Friday, November 25, 2011

19th Century Infrastructure and High-Speed Rail

Take a different track on high-speed rail
William Fietzer
Minneapolis Baby Boomer Examiner
November 23, 2011

“A vast majority (80 percent) believe the country would benefit from an expanded and improved public transportation system.” Howard Learner, Director of the Environmental Law & Policy Center, concurs. “Americans recognize that we can’t build a 21st century economy on a 19th century infrastructure. People want modern, fast, clean and comfortable rail transportation options.”"


Here is a fundamental disagreement with Howard Learner, Willian Fietzer, the article author, and all the other high-speed rail promoters.

 “Americans recognize that we can’t build a 21st century economy on a 19th century infrastructure."

That fact is that the railroads are 19th century infrastructure.  Those countries that embrace it, are embracing a dollop of 20th century whipped cream on their 19th century railroad infrastructure ice-cream.

But, let's made a further distinction here.  Let's separate railroad infrastructure from railroad operations.  Infrastructure is all the stuff on the ground that doesn't move. Tracks, electrification, signalling, power stations, train stations, etc.  What we can see now is only the most modest of upgrades from what we where building at the beginning of the 20th century. By the time of the Second World War, the US passenger rail system was magnificent and cast a vast network over the entire country.

What has been changed since then is the evolution of drive power; from steam, to Diesel to electric. That evolution still roots the basic infrastructure in the 19th century no matter how streamlined and whizzy the new trains look.  And, it's that fixed, rigid infrastructure that's the problem. And, most important, that Golden Age of Passenger Rail declined. Bringing it back is an attempt at a Twilight Zone reversal of time itself.

Highways, as we know, have been with us even longer, millennia longer.  Their upgrades have also been relatively modest, from animal paths, to Egyptian and Roman roads, such as the Appian Way, to our modern Autobahn in Germany with all its "smart" digital electronic data and control capacity. And, while that fundamental roadway infrastructure has not changed, the amount of highway has increased so overwhelmingly that the very quantity constitutes a qualitative change. The US has over 50,000 miles of interstate highway.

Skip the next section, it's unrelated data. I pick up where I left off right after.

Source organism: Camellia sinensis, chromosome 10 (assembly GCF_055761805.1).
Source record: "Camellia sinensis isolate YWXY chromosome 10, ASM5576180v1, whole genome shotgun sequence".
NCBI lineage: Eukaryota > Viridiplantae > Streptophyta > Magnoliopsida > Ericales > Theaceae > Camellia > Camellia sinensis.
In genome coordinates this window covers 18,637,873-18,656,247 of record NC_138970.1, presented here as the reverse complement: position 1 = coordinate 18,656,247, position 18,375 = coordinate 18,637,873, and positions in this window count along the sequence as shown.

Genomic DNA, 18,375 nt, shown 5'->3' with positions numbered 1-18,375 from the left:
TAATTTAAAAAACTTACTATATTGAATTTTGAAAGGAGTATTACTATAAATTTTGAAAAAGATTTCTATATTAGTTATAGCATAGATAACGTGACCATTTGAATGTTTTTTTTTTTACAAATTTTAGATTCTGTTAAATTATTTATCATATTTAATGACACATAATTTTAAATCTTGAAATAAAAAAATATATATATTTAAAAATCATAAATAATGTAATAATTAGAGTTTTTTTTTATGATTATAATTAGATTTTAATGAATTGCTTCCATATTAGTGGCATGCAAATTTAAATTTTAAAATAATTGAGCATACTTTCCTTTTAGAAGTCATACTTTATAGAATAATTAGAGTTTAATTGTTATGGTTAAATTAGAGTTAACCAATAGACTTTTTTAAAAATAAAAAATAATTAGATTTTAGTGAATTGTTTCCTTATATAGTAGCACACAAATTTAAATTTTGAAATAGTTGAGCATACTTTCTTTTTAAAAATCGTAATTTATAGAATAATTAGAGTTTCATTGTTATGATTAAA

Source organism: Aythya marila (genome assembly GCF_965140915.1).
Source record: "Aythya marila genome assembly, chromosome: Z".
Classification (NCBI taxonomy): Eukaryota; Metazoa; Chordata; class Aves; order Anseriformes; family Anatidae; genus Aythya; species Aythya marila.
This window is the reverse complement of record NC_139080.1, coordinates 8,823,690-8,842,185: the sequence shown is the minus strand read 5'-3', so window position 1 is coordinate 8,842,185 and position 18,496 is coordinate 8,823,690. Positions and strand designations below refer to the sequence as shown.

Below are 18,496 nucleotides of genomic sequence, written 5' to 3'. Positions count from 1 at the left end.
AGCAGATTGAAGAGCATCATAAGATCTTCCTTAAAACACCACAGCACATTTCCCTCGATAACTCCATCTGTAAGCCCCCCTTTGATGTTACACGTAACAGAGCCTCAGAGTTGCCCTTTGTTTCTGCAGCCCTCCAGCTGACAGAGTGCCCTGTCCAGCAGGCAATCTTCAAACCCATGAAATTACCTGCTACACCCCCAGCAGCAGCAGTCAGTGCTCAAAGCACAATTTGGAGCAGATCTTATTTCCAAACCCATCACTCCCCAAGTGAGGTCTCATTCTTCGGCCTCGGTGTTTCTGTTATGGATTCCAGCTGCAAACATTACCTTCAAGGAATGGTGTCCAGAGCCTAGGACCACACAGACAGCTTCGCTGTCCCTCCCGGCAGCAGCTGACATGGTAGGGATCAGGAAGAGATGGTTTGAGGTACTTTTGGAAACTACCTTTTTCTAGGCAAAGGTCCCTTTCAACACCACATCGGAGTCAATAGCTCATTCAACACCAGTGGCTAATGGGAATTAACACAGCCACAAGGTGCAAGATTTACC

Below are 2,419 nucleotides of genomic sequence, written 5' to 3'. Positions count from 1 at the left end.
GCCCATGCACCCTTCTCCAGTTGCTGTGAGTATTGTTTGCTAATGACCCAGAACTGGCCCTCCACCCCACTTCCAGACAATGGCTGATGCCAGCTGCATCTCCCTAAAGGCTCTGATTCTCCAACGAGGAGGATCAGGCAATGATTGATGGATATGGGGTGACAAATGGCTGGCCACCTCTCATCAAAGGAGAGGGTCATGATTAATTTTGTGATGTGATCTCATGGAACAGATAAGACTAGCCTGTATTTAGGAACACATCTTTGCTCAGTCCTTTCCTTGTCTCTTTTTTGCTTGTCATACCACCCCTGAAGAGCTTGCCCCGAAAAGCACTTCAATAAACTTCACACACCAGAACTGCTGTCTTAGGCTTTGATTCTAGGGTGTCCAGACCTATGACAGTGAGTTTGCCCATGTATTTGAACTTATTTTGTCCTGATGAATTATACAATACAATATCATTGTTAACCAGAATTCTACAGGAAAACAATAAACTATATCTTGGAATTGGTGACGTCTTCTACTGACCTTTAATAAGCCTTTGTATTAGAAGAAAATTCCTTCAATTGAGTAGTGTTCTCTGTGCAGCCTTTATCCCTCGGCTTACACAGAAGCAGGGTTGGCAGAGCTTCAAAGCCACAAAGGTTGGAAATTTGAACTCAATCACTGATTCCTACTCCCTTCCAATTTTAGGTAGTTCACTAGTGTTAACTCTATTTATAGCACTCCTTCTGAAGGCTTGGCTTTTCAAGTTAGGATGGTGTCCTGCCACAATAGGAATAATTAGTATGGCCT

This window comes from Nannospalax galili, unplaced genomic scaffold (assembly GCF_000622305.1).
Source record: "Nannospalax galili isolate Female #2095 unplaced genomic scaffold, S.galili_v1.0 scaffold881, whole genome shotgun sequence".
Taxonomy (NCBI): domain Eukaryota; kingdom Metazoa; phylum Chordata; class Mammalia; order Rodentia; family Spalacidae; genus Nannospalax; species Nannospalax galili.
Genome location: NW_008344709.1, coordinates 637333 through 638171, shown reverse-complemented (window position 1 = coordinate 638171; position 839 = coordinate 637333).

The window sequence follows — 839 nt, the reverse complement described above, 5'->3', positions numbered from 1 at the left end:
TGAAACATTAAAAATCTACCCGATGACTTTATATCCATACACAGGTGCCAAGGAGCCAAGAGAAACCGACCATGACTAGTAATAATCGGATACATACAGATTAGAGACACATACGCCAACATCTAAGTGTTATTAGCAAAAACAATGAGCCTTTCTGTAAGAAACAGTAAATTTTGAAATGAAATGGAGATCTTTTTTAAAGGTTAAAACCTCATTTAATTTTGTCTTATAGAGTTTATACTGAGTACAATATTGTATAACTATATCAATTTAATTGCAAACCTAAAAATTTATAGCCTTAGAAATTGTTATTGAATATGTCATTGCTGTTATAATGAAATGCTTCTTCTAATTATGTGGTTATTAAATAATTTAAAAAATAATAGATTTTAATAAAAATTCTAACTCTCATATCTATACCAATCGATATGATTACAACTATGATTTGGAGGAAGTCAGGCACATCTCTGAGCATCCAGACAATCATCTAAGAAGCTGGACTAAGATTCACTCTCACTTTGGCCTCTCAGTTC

And that's the point of this discussion.  We also had around 50,000 of railroad track, but no longer.
If all the currently surviving track, now primarily used by freights, were to be occupied by high-speed rail, it still wouldn't make much difference to us. Even with fully occupied rail for passengers, we still would not have the autonomy or flexibility that driving and flying provide.  Inter-city rail can't provide that in the US. 

The US has lost thousands of miles of rail track. That's not merely random bad luck or karma.  Our golden age of passenger railroads is pretty much behind us, save for the urban public mass transit systems in our population centers, and even there, costs have become so enormous that we are disposed to constructing ever less in rail modality, and at the same time increasing other modalities however we can, such as BRT (bus rapid transit) for its far greater cost/effectiveness.

Even as the world, the United States and California become ever more paved over, it becomes that much more difficult to increase the number of miles of RR track or highways.  So, the best we can do with those modalities is improve their existing capacity. But, cost-effectively. See: Amtrak. 

High-Speed Rail in California fails by that measure. It's reach is too far and in the wrong historical direction. HSR is gold-plating a 19th century technology, making it suitable for the affluent.  Californians could have had more rail, and yes, even much faster rail if they had wished it during that 20th century Golden Rail Era. Apparently, they didn't.

Today, inter-city passenger rail service in California is scant and insignificant. Most rail is within, not between major, regional population centers. Expanding it in those centers has become an enormous challenge, demanding tunneling or massive elevated viaduct structures, both stunningly expensive.

While "modern, fast, clean and comfortable" are important criteria for all passenger transportation modalities, as the article suggests, there are other more important ones, such as convenient, cost-effective, practical, and market/demand-driven.

And finally, given that HSR is based primarily if not exclusively on government funding, it needs to meet the criterion of "the greatest good for the greatest number" and here is where high-speed rail flunks, hands down.

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